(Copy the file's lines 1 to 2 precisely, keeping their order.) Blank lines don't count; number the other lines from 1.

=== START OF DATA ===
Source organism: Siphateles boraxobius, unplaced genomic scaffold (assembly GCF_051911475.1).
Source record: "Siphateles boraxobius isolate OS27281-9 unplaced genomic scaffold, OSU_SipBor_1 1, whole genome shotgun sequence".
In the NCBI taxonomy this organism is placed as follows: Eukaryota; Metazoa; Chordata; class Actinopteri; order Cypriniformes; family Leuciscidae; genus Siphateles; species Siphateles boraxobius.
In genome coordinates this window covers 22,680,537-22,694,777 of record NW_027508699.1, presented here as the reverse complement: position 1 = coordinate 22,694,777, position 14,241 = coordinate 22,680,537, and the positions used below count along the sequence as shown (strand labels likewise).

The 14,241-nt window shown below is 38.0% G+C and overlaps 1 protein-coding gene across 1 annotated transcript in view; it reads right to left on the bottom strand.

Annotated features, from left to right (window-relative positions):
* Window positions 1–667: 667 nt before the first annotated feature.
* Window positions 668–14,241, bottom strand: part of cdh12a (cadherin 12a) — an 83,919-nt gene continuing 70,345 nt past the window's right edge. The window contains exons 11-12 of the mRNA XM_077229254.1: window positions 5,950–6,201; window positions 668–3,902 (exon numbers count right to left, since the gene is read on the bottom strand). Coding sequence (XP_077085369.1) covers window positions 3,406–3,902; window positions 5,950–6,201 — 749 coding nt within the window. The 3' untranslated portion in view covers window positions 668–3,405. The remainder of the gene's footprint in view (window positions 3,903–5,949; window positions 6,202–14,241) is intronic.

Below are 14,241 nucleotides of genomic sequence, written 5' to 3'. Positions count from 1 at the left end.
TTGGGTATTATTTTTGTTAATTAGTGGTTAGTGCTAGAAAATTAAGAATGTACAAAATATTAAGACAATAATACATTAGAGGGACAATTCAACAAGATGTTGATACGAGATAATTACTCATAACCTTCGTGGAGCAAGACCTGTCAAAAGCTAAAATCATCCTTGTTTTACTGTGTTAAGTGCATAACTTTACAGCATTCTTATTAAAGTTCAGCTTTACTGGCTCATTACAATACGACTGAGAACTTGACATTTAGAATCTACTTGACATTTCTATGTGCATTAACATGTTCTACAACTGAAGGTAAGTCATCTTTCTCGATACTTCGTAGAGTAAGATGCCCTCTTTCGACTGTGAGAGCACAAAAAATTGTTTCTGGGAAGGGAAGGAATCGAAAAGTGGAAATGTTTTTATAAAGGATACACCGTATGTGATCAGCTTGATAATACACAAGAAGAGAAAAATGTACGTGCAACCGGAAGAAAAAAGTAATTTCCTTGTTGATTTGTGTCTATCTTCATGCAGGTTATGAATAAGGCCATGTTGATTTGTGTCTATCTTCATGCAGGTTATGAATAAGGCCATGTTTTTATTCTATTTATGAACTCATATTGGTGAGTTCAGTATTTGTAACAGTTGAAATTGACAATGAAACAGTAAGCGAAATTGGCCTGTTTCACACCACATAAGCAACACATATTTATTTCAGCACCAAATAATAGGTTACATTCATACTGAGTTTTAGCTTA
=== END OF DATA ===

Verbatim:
Source organism: Siphateles boraxobius, unplaced genomic scaffold (assembly GCF_051911475.1).
Source record: "Siphateles boraxobius isolate OS27281-9 unplaced genomic scaffold, OSU_SipBor_1 1, whole genome shotgun sequence".